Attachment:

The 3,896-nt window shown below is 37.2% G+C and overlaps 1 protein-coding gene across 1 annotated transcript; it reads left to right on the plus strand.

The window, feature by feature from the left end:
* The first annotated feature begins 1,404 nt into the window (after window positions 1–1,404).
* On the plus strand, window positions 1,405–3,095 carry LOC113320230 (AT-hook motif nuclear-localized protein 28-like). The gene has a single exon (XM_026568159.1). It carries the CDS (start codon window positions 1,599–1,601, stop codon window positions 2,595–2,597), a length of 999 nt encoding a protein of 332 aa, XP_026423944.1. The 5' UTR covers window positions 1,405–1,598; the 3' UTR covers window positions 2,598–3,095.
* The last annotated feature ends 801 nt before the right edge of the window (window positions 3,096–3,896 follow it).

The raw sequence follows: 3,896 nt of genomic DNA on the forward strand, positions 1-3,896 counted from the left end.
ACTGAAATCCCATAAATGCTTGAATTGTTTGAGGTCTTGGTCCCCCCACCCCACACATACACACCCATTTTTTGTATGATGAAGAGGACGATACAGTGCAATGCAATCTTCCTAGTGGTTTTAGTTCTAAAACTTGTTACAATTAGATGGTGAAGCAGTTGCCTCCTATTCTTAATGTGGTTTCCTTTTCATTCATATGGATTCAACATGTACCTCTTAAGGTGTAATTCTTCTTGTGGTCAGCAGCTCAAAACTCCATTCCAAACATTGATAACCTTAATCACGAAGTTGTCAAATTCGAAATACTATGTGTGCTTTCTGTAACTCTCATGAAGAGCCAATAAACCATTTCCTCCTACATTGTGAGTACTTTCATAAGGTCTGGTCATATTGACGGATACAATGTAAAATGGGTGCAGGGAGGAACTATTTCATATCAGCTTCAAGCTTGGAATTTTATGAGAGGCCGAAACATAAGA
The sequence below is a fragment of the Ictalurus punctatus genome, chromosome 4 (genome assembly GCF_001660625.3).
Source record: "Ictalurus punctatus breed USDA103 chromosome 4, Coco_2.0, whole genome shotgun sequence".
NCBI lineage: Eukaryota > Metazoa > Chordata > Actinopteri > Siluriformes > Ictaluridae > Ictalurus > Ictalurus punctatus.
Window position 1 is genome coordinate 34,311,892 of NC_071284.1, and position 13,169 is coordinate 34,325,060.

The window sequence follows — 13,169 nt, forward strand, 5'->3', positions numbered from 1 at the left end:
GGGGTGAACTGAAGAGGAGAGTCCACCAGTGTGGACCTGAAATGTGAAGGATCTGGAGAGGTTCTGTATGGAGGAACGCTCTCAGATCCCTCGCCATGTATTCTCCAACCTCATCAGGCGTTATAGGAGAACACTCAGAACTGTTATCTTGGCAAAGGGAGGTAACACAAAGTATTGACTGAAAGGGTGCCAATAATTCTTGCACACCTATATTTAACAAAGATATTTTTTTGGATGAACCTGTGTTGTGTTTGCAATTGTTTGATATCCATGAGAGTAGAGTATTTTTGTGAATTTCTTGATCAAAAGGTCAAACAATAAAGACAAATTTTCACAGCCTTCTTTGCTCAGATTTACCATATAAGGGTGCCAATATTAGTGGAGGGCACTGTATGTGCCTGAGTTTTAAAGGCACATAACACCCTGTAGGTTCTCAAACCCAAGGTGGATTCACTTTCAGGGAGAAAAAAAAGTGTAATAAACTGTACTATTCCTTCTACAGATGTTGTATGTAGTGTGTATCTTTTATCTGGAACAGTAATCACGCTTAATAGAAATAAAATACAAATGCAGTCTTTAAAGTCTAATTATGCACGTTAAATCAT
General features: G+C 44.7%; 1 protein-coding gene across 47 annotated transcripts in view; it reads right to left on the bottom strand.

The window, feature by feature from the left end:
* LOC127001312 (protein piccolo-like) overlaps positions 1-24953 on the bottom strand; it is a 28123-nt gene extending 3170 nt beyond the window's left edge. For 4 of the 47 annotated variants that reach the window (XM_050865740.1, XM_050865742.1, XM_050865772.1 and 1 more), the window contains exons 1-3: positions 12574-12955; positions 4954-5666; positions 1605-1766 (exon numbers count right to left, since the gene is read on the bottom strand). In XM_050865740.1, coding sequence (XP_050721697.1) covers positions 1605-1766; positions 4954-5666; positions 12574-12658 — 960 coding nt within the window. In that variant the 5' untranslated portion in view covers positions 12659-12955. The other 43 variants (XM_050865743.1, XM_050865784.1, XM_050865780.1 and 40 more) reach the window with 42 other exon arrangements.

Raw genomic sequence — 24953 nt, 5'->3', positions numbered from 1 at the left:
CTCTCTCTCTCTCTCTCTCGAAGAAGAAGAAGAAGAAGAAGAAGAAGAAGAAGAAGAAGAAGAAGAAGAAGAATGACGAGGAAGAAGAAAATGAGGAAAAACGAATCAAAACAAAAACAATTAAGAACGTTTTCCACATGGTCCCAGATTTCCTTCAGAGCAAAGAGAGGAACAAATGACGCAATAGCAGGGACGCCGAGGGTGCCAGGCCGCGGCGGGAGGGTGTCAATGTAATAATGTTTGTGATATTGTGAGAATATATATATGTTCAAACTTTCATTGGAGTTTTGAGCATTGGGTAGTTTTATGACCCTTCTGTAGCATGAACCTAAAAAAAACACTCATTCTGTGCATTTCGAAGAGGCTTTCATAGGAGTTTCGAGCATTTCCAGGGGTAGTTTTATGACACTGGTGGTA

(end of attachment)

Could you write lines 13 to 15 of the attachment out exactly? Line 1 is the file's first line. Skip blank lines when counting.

GGGGTGAACTGAAGAGGAGAGTCCACCAGTGTGGACCTGAAATGTGAAGGATCTGGAGAGGTTCTGTATGGAGGAACGCTCTCAGATCCCTCGCCATGTATTCTCCAACCTCATCAGGCGTTATAGGAGAACACTCAGAACTGTTATCTTGGCAAAGGGAGGTAACACAAAGTATTGACTGAAAGGGTGCCAATAATTCTTGCACACCTATATTTAACAAAGATATTTTTTTGGATGAACCTGTGTTGTGTTTGCAATTGTTTGATATCCATGAGAGTAGAGTATTTTTGTGAATTTCTTGATCAAAAGGTCAAACAATAAAGACAAATTTTCACAGCCTTCTTTGCTCAGATTTACCATATAAGGGTGCCAATATTAGTGGAGGGCACTGTATGTGCCTGAGTTTTAAAGGCACATAACACCCTGTAGGTTCTCAAACCCAAGGTGGATTCACTTTCAGGGAGAAAAAAAAGTGTAATAAACTGTACTATTCCTTCTACAGATGTTGTATGTAGTGTGTATCTTTTATCTGGAACAGTAATCACGCTTAATAGAAATAAAATACAAATGCAGTCTTTAAAGTCTAATTATGCACGTTAAATCAT
General features: G+C 44.7%; 1 protein-coding gene across 47 annotated transcripts in view; it reads right to left on the bottom strand.

The window, feature by feature from the left end: